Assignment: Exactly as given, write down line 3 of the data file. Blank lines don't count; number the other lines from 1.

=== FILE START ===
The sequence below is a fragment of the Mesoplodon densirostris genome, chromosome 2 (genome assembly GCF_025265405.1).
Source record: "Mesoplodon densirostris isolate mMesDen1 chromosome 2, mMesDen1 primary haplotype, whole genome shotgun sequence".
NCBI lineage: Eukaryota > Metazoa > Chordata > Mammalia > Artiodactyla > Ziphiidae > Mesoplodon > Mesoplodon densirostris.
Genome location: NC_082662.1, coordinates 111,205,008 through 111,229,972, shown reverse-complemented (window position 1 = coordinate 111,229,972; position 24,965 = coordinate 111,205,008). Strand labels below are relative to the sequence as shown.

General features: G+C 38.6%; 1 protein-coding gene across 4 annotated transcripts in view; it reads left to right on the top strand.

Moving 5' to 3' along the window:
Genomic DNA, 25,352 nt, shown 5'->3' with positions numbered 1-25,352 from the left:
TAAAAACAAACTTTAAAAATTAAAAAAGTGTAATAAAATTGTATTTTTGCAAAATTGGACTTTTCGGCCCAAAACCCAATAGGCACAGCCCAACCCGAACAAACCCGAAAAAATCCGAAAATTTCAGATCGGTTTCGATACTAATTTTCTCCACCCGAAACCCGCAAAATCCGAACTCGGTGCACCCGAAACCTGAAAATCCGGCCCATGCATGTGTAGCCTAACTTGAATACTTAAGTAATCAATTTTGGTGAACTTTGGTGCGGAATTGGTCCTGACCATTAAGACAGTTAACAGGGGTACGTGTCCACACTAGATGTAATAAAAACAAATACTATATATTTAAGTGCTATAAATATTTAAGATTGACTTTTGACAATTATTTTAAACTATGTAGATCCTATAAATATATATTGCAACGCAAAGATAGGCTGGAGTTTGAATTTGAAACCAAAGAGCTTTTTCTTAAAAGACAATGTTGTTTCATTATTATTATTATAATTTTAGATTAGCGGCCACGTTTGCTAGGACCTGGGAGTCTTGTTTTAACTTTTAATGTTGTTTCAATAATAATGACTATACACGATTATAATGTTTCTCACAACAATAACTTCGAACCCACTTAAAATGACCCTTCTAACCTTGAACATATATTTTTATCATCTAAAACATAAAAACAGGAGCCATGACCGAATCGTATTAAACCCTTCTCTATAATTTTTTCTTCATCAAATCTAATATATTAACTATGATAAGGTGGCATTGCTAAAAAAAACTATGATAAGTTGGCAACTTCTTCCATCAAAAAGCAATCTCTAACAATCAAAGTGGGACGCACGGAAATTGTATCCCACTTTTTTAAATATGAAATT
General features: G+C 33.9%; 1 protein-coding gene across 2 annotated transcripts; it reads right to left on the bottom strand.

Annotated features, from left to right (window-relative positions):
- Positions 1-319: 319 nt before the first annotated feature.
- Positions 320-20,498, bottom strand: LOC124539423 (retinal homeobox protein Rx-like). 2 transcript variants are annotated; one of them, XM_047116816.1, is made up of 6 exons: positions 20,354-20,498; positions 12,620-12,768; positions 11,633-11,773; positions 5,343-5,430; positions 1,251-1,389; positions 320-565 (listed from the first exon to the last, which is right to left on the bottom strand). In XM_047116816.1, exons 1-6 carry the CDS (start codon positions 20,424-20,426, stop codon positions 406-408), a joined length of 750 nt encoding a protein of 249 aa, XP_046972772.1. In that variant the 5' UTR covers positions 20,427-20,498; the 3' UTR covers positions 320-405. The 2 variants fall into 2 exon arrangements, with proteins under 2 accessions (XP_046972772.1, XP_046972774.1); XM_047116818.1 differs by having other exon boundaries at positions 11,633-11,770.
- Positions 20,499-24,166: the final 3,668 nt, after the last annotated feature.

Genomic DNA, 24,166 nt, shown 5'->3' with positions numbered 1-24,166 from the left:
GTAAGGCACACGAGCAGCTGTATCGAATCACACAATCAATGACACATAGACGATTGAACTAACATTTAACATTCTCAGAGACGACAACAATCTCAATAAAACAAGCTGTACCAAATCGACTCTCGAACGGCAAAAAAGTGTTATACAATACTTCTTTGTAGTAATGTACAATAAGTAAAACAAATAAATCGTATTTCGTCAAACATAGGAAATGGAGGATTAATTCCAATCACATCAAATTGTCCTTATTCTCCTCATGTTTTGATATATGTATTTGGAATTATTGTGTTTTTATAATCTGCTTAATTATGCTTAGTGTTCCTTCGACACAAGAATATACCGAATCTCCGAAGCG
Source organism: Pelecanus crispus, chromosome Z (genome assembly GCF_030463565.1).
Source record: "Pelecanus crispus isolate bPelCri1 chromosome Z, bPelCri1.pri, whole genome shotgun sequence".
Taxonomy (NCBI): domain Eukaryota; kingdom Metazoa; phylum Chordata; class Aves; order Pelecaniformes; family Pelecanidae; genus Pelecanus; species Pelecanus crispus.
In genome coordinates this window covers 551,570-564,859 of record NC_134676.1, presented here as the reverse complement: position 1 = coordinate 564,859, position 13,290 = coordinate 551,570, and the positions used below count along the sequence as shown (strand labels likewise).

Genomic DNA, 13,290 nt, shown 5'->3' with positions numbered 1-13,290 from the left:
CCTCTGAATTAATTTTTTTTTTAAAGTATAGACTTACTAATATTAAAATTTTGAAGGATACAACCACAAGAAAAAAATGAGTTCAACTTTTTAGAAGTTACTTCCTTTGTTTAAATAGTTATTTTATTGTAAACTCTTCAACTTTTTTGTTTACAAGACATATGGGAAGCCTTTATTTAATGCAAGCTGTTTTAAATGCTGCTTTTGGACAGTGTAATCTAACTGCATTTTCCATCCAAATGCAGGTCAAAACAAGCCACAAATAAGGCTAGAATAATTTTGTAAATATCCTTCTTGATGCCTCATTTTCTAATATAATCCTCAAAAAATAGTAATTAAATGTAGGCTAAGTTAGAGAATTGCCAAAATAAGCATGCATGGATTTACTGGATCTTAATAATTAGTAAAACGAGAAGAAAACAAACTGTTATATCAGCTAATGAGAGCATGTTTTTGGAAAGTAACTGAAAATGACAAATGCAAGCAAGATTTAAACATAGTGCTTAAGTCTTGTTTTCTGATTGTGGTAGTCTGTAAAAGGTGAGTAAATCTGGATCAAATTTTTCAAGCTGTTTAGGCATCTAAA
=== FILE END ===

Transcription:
NCBI lineage: Eukaryota > Metazoa > Chordata > Mammalia > Artiodactyla > Ziphiidae > Mesoplodon > Mesoplodon densirostris.